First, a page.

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dotty do you have the marble counter-top already? this is going to be your main expense? Don't know if this is appropriate not but I'm a DIY enthusiast myself and am always looking for the best deals. I have access to a 6 ft white marble counter top with 2 sink cut outs already in it. i believe it has the back splash and everything. It was offered to me ...


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The Swedish company Ikea is know for a variety of knock-down type furniture at very reasonable prices. From experience I've concluded that their prices are a direct reflection of the material used. If the vanity you're considering is mostly pressed board and not 3/4 inches thick the odds are not in it lasting awhile. You should be able to find a large ...


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The purpose of a bathroom exhaust fan or bathroom window is to vent humid air outdoors. When I bought my house, it did not have a bathroom fan. I had grown up in a house with a bathroom fan, and thought perhaps it wasn't necessary to vent the moisture, after all, since it didn't make sense to me to open the window in the winter. I was wrong. After a year ...


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Why do you use a bathroom vent fan? To remove moisture. Why remove moisture? Moisture penetrates latex paint and sheetrock. Ceiling sheetrock will retain so much moisture, you can see the paper backing is damp. As I found out much to my chagrin way back when I had to open up the wall on a bathroom that had a long failed power vent (black mold). Needless to ...


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You will all be happy to hear that I've recently run the hose to an exterior vent.


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I recently installed a vent fan in a bathroom that my kids use. I hooked it up to the electrical line used for the lights in the bathroom so that the fan would go on when someone turned on the lights. I was able to cut out a 4" hole in the roof right above the bathroom for the vent hose and installed a vent cap on the roof. It is best to vent to a location ...


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If you live in an area covered by International Residential Code; or similar building codes, it's required that the fan exhaust to the outdoors. See this answer, for exact code verbiage.


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IMO, and IME, bathroom fans should always be vented outside. Bathrooms are one of the biggest (if not the biggest) producer or water vapor in your home. When water vapor is trapped is can cause things like mold, mildew, damage to furniture, added difficulty in conditioning the air, and many more. Just because a bathroom vent is not currently vented to the ...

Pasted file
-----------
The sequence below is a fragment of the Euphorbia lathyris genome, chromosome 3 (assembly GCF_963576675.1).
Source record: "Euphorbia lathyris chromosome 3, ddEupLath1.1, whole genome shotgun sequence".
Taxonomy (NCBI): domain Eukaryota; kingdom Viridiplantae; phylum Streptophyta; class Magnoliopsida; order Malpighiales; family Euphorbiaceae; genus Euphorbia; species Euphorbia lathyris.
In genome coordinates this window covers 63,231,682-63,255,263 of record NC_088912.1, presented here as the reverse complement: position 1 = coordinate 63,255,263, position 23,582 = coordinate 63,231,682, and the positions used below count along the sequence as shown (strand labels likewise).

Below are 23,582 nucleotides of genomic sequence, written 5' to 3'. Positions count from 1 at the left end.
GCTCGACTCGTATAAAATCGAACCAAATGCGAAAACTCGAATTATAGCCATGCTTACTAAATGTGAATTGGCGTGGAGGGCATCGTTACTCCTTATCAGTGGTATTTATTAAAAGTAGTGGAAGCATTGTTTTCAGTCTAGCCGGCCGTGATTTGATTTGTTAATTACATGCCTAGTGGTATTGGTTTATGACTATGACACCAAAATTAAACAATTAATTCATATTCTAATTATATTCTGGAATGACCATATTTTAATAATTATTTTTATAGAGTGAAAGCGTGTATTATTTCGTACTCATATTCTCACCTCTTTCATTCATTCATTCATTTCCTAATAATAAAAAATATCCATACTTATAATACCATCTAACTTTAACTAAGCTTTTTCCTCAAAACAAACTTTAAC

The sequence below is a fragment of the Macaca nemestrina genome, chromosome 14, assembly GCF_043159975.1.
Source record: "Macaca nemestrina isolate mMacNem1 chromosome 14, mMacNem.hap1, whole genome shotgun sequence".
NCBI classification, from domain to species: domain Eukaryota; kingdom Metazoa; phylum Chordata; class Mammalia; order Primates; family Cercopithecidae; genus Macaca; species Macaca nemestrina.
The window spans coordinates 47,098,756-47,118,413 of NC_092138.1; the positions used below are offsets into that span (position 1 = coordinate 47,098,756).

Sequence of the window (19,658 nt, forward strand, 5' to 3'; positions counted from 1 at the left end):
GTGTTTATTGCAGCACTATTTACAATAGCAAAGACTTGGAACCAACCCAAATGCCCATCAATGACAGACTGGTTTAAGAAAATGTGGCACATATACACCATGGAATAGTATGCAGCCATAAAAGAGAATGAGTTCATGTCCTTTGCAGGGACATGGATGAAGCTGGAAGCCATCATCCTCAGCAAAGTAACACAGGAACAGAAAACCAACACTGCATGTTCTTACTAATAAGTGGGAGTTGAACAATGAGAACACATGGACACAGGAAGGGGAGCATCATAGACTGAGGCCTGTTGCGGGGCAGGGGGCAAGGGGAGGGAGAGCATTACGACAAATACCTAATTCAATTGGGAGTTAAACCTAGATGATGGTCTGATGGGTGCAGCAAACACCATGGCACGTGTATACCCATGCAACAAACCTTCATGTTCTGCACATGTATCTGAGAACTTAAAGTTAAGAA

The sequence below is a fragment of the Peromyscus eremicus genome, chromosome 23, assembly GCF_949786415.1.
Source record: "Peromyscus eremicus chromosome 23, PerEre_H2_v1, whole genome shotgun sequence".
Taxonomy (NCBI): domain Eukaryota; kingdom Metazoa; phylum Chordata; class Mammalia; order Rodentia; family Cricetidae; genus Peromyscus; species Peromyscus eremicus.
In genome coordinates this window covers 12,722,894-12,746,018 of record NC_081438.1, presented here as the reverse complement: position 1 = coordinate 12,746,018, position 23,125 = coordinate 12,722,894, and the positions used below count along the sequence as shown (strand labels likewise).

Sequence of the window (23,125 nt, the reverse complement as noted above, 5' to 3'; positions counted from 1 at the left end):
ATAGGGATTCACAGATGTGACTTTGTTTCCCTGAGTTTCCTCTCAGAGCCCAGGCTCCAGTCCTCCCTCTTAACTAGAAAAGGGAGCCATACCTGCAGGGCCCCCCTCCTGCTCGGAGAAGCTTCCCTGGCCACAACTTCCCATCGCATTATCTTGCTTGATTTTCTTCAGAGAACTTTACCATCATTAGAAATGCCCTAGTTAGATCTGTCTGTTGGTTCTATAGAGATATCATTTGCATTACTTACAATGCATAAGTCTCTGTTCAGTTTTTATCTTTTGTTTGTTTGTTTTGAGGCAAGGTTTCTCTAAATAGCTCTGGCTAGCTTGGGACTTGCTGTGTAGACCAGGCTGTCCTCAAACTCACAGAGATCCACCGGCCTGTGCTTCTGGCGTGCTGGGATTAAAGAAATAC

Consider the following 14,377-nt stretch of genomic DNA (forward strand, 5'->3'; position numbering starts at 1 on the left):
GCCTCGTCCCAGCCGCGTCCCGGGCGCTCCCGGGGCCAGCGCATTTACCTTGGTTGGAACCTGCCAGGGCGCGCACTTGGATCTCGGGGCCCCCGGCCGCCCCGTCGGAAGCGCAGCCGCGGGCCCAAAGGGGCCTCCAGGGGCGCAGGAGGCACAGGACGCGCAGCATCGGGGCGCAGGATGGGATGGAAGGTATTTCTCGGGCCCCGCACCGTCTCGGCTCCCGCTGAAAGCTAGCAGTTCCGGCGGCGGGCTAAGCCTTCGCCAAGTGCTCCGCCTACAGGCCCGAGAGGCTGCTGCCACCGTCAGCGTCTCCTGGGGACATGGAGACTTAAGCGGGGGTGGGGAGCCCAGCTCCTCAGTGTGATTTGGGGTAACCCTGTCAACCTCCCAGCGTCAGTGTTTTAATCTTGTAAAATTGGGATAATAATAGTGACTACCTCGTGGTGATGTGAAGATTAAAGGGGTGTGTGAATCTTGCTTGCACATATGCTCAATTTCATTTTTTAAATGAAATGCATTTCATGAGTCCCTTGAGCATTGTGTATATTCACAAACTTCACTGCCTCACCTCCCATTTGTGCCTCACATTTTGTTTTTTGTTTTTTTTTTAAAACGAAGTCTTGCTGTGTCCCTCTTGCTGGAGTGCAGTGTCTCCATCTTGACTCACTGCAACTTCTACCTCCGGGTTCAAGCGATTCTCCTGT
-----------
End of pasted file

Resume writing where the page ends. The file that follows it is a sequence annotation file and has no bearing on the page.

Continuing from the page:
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To re-secure ceramic tiles it is best to consider what environment it will be subject to. If, for example, I am re-attaching a loose wall tile in a shower stall I wouldn't use a "mastic" type adhesive. I've seen repairs fail when mastic gets wet. For shower stalls with a solid backing go with any fortified thin set mix. Some people have claimed construction ...


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Before using any adhesive to secure a shower curtain rod, I think you'd have more success keeping it in place with an expanding or screw- type rod. It's the same idea as the chin-up bars that mount in a doorway. The rubber stops at each end of the rod prevent mars and wall damage. I've seen them turned so tight the tile cracked! But if you still need some ...


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Look on line for information, that your city should give you, about remodeling/permits. You should be able to apply for a Home Owners Permit, that should save you some money. But be ready to give them drawings of what you did. As for the Inspection, be ready to rip the sheetrock and any tile off the walls and back to the studs. A city inspector will not ...


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If you go to apply for a permit for work you already did, you might get one of any number of reactions, ranging from, "just pay us our fee and go away" to "an inspector will be out next Thursday to make sure everything visible looks fine (and just pay us our fee)" to "you need to rip out all the finish materials so our inspector can look at the plumbing and ...


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You also need to be sure your water pressure is adequate (as in high psi). A wall mounted toilet doesn't use a reservoir, but relies on high water pressure for complete flushes.